MEDICALActinic Keratosis

An actinic keratosis (AK) is a rough, scaly patch on your skin that develops from years of exposure to the sun. It’s most commonly found on your face, lips, ears, back of your hands, forearms, scalp or neck. Also known as a solar keratosis, an actinic keratosis enlarges slowly and usually causes no signs or symptoms other than a patch or small spot on your skin. These patches take years to develop, usually first appearing in people over 40. A small percentage of actinic keratosis lesions can eventually become skin cancer. You can reduce your risk of actinic keratoses by minimizing your sun exposure and protecting your skin from ultraviolet (UV) rays.


If you have an actinic keratosis (AK) on your skin, you have one of the most common skin conditions that dermatologists treat. It is estimated that more than 40 million Americans develop actinic keratoses (AKs) each year. These precancerous skin growths are common because many people seldom protect their skin from the sun with sunscreen, clothing, and shade. Without sun protection, the sun’s harmful rays can damage your skin. While your body may repair some of this damage, the sun’s rays continue to damage unprotected skin. Over the years, this damage builds up and can cause precancerous changes to your skin.


AKs can result from over-exposure to sunlight upon unprotected skin. An actinic keratosis often appears as a reddish spot that develops on skin you seldom protected from the sun over the years. Tanning beds, sunlamps, or excessive exposure to the sun can also lead AKs. The amount of the harmful radiation produced by a tanning bed is similar to that of the sun, and in some cases might be stronger. AKs tend to appear on skin that has been badly damaged by the sun. AKs often appear on the face, ears, balding scalp, hands, neck, or lips. These areas tend to get the most sun.



Photodynamic treatment is being recommended to treat pre-cancerous lesions (actinic keratosis) on your skin. These precancerous lesions can have several causes; UV radiation, genetics, exposure to such cancer-causing substances (carcinogens) as smoking (including “side smoke”), arsenic, tar or x-ray radiation. Photodynamic therapy or PDT is a treatment that uses special drugs, called photosensitizing agents, along with light to kill precancerous and cancer cells. The drugs only activate only after they have been “turned on” by exposure to certain wavelengths of light. The photosensitizing agent is applied in the office to the skin and binds to pre-cancerous or cancerous cells over 45-60 minutes. Then, light to activate this topical agent causes the drug to react with oxygen, which forms a chemical that kills the precancerous or cancerous cells.

The drug that is applied to treat precancerous cells (Actinic Keratosis) is Levulan Kerastick (aminolevulinic acid HCI) topical solution. The solution is absorbed by the actinic keratosis cells and then converted to a chemical that makes these cells extremely sensitive to certain wavelengths of light. When the actinic keratosis cells are exposed to the blue light illuminator, a reaction occurs in which the actinic keratosis cells are destroyed.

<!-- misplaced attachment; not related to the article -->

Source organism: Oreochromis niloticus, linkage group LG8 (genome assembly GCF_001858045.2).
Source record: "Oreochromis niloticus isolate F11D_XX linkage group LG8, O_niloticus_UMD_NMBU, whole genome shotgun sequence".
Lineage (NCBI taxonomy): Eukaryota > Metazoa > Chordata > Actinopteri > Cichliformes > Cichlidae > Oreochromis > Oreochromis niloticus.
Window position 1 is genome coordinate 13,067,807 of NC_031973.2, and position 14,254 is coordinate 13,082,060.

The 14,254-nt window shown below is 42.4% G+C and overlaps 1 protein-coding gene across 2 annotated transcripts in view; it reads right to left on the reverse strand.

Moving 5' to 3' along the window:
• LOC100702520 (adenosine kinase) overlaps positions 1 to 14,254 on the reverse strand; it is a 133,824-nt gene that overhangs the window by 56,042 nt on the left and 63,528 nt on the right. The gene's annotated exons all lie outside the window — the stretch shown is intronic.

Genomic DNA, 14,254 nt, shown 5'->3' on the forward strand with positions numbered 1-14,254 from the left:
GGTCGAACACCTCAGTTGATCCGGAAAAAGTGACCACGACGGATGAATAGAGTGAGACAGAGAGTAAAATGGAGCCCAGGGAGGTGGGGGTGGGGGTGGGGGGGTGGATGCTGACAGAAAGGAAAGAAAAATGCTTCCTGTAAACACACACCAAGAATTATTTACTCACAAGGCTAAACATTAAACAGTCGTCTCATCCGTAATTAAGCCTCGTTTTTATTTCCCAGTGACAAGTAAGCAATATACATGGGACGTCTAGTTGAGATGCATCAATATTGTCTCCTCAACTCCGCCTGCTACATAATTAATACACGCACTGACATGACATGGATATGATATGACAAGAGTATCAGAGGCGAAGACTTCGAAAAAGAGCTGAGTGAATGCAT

Before the photodynamic treatment, be sure to tell your healthcare provider if you are taking ANY oral medications or using topical prescriptions, or non-prescription products on the area that the provider will be treated. Bring adequate sun-protective ítems to your visit (examples: wide brimmed hats (garden hats), umbrella, sun-protective clothing) for the area that is to be treated.

You must wear a physical sunscreen if the area that is being treated will not be covered completely from any light for the next 48 hours.  If you cannot find an adequate chemical-free, physical sunscreen of a high enough quality for this purpose, ACD Aesthetics does offer two options: the Elta MD UV Physical spf 41 sunscreen and the Blue Lizard spf >30 sunscreen. After the treatment is over with, we will apply one of these 2 physical suncreens and make sure you are protected from sunlight before you leave the office. Avoid exposure to sunlight or indoor ultraviolet or blue light (ex: refrigerator section for milk) for at least 40 hours after the treatment. Reapply the physical suncreen every 2 hours. We highly recommed that you stay indoors.


We will call your insurance to see if it is covered. It is highly recommended that you call as well. The diagnosis code is L57.0  (Actinic Keratosis) and procedure codes are 96567 and J7308 . When calling insurance, make sure to document the name of the person that you spoke with.  Ask if the procedure is covered, if it will be applied to a deductible, and if you have a co-pay. We should obtain your email address and make sure that you are set up on our patient portal system before you leave the office. Once we hear back from your insurance, we will message you on the patient portal system with the coverage benefits that we found out from your insurance. At this time we will also request that you message us back letting us know if you would like to proceed with the treatment and when you would like to schedule. If you opt not to use the patient portal system, we can call you but we apologize in advance if we “play phone tag”.

If you have any further questions, please ask your healthcare provider, message us on the Patient Portal, or call our office at 817-795-7546.

Let us help with your Actinic Keratosis



711 E Lamar Blvd # 200
Arlington, TX 76011



817-795-SKIN (7546)


Mon – Thur | 7:00 AM – 4:00 PM
Fri | 07:00 AM – 12:00 PM
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